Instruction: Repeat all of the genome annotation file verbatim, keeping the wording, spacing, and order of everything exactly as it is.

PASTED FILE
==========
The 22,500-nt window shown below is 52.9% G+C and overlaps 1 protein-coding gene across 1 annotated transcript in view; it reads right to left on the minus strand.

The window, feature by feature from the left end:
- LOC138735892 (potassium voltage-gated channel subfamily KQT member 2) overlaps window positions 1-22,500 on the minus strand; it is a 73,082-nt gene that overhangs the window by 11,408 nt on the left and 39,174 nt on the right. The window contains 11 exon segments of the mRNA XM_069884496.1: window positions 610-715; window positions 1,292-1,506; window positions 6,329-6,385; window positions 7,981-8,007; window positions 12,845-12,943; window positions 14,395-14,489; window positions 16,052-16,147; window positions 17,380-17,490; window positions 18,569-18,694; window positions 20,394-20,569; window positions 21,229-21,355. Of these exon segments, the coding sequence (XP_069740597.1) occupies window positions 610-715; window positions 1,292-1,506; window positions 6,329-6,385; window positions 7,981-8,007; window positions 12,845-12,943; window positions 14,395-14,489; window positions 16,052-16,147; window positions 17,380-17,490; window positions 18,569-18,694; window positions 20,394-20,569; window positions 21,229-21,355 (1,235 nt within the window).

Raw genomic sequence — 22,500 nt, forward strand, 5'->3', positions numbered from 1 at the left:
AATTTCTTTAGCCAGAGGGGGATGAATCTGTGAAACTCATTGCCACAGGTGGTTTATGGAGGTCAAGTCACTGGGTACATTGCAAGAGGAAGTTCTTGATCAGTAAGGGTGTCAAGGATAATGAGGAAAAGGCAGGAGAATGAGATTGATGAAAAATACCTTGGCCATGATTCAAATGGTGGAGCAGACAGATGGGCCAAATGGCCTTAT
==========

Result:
The 22,500-nt window shown below is 52.9% G+C and overlaps 1 protein-coding gene across 1 annotated transcript in view; it reads right to left on the minus strand.

The window, feature by feature from the left end:
- LOC138735892 (potassium voltage-gated channel subfamily KQT member 2) overlaps window positions 1-22,500 on the minus strand; it is a 73,082-nt gene that overhangs the window by 11,408 nt on the left and 39,174 nt on the right. The window contains 11 exon segments of the mRNA XM_069884496.1: window positions 610-715; window positions 1,292-1,506; window positions 6,329-6,385; window positions 7,981-8,007; window positions 12,845-12,943; window positions 14,395-14,489; window positions 16,052-16,147; window positions 17,380-17,490; window positions 18,569-18,694; window positions 20,394-20,569; window positions 21,229-21,355. Of these exon segments, the coding sequence (XP_069740597.1) occupies window positions 610-715; window positions 1,292-1,506; window positions 6,329-6,385; window positions 7,981-8,007; window positions 12,845-12,943; window positions 14,395-14,489; window positions 16,052-16,147; window positions 17,380-17,490; window positions 18,569-18,694; window positions 20,394-20,569; window positions 21,229-21,355 (1,235 nt within the window).

Raw genomic sequence — 22,500 nt, forward strand, 5'->3', positions numbered from 1 at the left:
AATTTCTTTAGCCAGAGGGGGATGAATCTGTGAAACTCATTGCCACAGGTGGTTTATGGAGGTCAAGTCACTGGGTACATTGCAAGAGGAAGTTCTTGATCAGTAAGGGTGTCAAGGATAATGAGGAAAAGGCAGGAGAATGAGATTGATGAAAAATACCTTGGCCATGATTCAAATGGTGGAGCAGACAGATGGGCCAAATGGCCTTAT